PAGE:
101 YUCATAN TREES INDEX
There's Guava, and there's Guaya -- unrelated and unlike one another, just with similar names. Most Northerners first discover Guaya fruits piled on stands along streets or as they slow their cars at topes on the highway where folks are standing holding up guaya fruits -- maybe calling them by the Spanish name mamoncillos, or the Maya name uayum. Those are guaya fruits below:
You buy a bunch, pull off a fruit, bite the green shell not too hard, and the thin husk readily cracks apart freeing a succulent, pinkish-cream pulp, as shown on the next page. Once the Guaya fruit's shell is cracked, the pulp easily plops into the mouth. It tastes like slightly sour grape flesh, and you're a little disappointed that the flesh so thinly covers a very big seed. As you suck on the seed the flesh expands.
The seed, I read, can be roasted like a chestnut. Some folks chill Guaya fruits in their freezers, then during hot times serve them as cold, tangy snacks. The local Maya eat them with chili powder, salt, and lime.
The Guaya tree is Melicoccus bijugatus, a member of the same family that includes Litchi fruits and the North's weedy balloon-vines, the mostly tropical Soapberry Family, or Sapindaceae. Guaya trees are fairly large and bear pinnately compound leaves typically with four leaflets.
There's some confusion about what tree is actually the Guaya. The Guaya producing the fruits shown above, Melicoccus bijugatus, is native to northern South America but is widely planted and often naturalized through all of hot tropical America, and beyond. It's not a wild tree in the Yucatan's forests.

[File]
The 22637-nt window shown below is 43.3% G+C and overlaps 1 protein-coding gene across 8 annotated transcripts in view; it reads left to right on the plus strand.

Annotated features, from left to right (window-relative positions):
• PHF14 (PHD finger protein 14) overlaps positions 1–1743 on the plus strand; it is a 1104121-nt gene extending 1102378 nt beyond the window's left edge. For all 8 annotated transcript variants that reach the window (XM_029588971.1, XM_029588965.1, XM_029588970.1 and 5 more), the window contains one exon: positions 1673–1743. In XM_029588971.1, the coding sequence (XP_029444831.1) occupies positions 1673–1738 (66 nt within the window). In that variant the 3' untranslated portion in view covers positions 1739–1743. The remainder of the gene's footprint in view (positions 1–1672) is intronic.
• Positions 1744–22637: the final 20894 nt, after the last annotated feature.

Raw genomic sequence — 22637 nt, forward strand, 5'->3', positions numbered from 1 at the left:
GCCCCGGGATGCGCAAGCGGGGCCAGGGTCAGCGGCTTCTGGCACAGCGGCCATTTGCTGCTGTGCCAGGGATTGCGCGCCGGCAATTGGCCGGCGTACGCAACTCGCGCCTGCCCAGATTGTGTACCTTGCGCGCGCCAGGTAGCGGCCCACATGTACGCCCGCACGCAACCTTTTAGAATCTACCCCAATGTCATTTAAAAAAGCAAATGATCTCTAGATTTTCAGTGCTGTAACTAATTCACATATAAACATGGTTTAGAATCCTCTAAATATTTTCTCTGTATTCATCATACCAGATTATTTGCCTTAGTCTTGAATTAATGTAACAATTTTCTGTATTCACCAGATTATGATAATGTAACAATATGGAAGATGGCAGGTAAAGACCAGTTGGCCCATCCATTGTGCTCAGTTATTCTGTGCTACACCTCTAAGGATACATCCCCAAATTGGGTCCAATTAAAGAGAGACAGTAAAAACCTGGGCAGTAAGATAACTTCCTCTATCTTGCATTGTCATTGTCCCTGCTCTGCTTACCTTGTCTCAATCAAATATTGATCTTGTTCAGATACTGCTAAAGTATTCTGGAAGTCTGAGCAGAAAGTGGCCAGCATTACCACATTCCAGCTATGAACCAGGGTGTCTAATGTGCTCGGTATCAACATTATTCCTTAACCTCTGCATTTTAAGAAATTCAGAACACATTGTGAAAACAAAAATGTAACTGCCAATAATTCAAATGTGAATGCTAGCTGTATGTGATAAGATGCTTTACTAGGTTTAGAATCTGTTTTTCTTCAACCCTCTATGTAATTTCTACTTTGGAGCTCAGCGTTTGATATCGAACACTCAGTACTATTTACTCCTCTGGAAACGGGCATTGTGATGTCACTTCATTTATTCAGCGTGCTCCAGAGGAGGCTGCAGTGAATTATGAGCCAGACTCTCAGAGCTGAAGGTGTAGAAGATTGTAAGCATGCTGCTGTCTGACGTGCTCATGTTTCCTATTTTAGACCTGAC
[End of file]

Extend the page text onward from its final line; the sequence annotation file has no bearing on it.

However, if you ask a Maya farmer to show you a Guaya, he may well lead you to a large, wild tree in the forest -- one also with pinnately compound leaves bearing four leaflets -- and say that it's a Guaya, or Uayum. In fact that's the very similar, closely related, native tree Talisia oliviformis. If you ask the Maya directly about different kinds of Guaya or Uayum, usually it'll be admitted that indeed there are two kinds of Guaya, one producing the big fruits illustrated above, and the other, this forest-dwelling one, with a smaller fruit, also edible, but not eaten as frequently, and that's Talisia oliviformis.
The leaves of wild Guayas are wider, thinner and hairless, while those of the planted Guayas are more narrow, leathery and hairy. The planted Guayas have been cultivated for so long that several cultivars have been produced, including some with extra sweet fruits.
101 YUCATAN TREES INDEX